WRKL began broadcasting in rural Rockland County, New York on July 4, 1964, at a time when the area was becoming a suburb of New York City. The 1,000-watt AM station featured some music but focused mainly on local news, community bulletins, and talk. The popular call-in show "Hotline" was known for featuring controversial guests and topics. In 1967, WRKL was firebombed after an appearance by a representative from the Congress for Racial Equality. The station resumed broadcasting a few days later after a strong show of local support and went on to earn several prestigious awards for journalism, including the DuPont-Columbia award for outstanding political coverage. The station was sold in 1999. This collection documents WRKL's founding and activities.
The collection is open for research use. One audiotape is restricted access.
Photocopies of original materials may be provided for a fee and at the discretion of the curator. Please see our Duplication of Materials policy for more information. Queries regarding publication rights and copyright status of materials within this collection should be directed to the appropriate curator.
2.75 Linear Feet
The WRKL Station records span the years 1953-1989 with the bulk of the material dating from 1964-1977. The collection contains business records, photographs, awards, audio materials, architectural plans, and newspaper clippings. Ten books belonging to this collection have been integrated into the Library of American Broadcasting's book collection. Architectural plans and promotional posters are housed in the Library's map case.
The WRKL Station Collection documents the origin of AM radio station WRKL in Rockland County, New York. Husband and wife Al Spiro and Betty Ramey took out a mortgage on their home and scraped together sufficient funds to start a local radio station. Built on a shoestring and originally housed in two forty-foot trailers located in a swamp at Route 202 on the Mt. Ivy Peninsula, WRKL, Rockland County's first local radio station, began broadcasting on July 4, 1964. WRKL's format consisted of news, call-in shows, and some music. "Hotline," a one-and-a-half-hour call-in show with the purpose of giving a voice to WRKL's listeners and serving as a forum for Rockland County opinion, featured controversial guests and often sparked lively debate. Ramey once described "Hotline" as a "town hall for the community." As a local radio station, WRKL relied upon the local community and interaction with its citizens for its development. 12,000 people attended WRKL's first birthday party in 1965 and WRKL captured over 90 percent of the local audience by that same year.
On July 22, 1967, Al Spiro invited a member of the Rockland County Congress of Racial Equality onto "Hotline" to discuss racial tensions. The station received several threatening phone calls after the broadcast, and on July 24, 1967, the station was firebombed. The fire destroyed both trailers that housed the radio station, the record collection, and the station's equipment. The presence of two gasoline containers alerted officials to the suspicious nature of the fire that was later ruled an act of arson. White supremacist groups commonly used violence, including arson and bombings, during and after the Civil Rights Movement efforts of the 1950s and 1960s to suppress and intimidate anyone seeking or representing racial equality. The perpetrators were never identified.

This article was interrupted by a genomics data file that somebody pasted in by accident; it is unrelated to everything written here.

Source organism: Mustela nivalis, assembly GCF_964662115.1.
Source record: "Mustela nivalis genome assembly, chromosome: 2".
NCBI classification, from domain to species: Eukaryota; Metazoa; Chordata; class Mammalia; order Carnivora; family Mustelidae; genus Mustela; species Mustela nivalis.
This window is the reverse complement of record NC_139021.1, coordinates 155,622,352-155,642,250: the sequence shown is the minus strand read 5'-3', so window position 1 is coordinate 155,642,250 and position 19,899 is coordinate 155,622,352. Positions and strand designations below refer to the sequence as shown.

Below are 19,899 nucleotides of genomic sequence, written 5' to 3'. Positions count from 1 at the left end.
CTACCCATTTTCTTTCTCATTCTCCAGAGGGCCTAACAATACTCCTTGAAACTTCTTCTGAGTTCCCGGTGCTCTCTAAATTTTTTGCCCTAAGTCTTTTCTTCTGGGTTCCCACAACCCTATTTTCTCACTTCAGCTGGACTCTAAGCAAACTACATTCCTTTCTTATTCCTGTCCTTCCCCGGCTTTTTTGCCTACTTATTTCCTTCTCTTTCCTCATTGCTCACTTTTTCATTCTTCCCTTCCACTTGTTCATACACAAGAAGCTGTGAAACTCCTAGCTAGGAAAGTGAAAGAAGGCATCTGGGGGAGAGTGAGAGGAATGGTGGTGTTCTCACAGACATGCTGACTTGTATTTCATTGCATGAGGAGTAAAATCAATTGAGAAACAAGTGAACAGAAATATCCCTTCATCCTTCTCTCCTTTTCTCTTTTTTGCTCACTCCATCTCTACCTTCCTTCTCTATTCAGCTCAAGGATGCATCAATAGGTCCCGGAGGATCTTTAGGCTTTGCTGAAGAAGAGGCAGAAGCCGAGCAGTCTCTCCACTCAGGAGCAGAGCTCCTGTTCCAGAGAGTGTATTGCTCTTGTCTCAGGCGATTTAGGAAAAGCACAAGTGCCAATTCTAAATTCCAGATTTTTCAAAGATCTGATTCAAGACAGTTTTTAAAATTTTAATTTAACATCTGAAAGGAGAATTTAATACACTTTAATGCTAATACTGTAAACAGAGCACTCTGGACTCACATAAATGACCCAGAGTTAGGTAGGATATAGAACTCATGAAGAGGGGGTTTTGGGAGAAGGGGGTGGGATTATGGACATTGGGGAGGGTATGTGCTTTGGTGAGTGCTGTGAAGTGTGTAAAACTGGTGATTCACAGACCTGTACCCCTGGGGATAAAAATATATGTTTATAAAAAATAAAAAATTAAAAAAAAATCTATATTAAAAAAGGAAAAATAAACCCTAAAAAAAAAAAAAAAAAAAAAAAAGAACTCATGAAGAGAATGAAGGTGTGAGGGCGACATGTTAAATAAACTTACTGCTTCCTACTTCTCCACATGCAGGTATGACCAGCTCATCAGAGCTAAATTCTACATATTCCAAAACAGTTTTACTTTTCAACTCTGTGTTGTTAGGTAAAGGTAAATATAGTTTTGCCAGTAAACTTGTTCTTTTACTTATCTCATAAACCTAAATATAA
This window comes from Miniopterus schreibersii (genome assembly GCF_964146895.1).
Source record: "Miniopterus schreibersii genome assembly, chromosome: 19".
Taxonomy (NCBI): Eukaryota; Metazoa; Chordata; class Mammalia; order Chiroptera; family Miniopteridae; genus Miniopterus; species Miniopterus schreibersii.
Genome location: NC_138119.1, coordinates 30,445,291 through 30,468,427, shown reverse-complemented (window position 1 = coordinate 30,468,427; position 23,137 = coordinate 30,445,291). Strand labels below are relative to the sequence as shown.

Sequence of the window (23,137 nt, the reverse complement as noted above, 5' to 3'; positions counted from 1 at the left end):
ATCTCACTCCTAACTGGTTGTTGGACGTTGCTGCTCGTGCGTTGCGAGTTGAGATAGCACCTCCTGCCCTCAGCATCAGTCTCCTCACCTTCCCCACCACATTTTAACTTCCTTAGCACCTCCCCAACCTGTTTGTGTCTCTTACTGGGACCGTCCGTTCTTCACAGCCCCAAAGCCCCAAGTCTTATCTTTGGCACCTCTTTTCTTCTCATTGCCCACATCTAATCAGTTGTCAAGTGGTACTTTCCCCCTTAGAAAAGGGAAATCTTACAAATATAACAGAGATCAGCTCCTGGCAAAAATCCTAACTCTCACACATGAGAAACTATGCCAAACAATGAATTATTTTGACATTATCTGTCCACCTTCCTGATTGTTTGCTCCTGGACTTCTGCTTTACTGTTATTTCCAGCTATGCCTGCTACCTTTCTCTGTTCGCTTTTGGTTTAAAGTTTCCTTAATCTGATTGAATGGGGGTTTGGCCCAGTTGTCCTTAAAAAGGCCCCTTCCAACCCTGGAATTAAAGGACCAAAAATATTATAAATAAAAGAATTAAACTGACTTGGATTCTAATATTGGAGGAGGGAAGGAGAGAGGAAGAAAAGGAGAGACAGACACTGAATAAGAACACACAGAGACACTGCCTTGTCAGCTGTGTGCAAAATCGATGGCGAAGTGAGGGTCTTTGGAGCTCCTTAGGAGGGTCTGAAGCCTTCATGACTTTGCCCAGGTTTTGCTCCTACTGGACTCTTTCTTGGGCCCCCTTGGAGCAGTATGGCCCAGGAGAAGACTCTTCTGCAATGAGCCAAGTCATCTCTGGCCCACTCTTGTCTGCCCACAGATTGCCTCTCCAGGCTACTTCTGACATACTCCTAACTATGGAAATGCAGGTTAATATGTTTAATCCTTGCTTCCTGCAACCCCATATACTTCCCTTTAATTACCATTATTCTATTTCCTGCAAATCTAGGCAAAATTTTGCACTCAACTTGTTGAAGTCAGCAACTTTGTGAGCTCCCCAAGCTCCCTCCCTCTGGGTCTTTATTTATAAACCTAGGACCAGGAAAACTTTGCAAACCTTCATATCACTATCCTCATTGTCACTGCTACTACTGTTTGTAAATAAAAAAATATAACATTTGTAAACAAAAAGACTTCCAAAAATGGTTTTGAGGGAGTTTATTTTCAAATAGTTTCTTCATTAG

As word of the fire spread, WRKL was deluged with offers of assistance from citizens of Rockland County, radio employees, and other radio stations. These offers ranged from volunteer labor and monetary contributions to donations of radio equipment from other radio stations. As a result of this outpouring, WRKL was back on the air within four and a half days after the fire. The first program broadcast after the re-opening was "Hotline."
In 1968, not long after the firebombing, Al Spiro suffered a heart attack and died. Upon the death of her husband, Betty Ramey, a former art teacher, took control of the management and operations of WRKL. In addition to running the station, Ramey also took over hosting duties of "Hotline." In 1969, WRKL won the prestigious DuPont-Columbia award for outstanding political coverage. WRKL won numerous awards over the next several years, including: the Edward R. Murrow Award (for Northeast U.S.) for Courage, Enterprise, Social Awareness of Significant Community Problems in 1977; the N.Y. Associated Press Broadcasters Association's Grand Prize in 1971-1973; and the New York State Broadcasters Association's Outstanding Public Affairs Program and Outstanding Public Affairs Series in 1978.
Ramey continued to run the radio station until 1985. She served as host of "Hotline" until November 27, 1985. Under the ownership and management of Betty Ramey, WRKL continued to offer to its audience an opportunity to not only keep current with local, national, and international news, but also a forum in which to air their grievances and debate controversial topics. In 1985, Ramey sold the station to Rockland Communications and resumed her pre-WRKL career in the arts. She currently lives in New York with her husband James W. Ramey. WRKL was sold to PolNet in September 1998, which changed WRKL's format from news to all Polish programming. As of June 2013, WRKL ran Spanish religious programming.
This collection has been organized into four series:
The WRKL Station records were donated to the Library of American Broadcasting, University of Maryland Libraries, by Betty Ramey in June 1998.
The following books were removed from the WRKL Station Collection and integrated into the Library of American Broadcasting's book collection:
Oversize blueprints separated from other materials and placed in map case.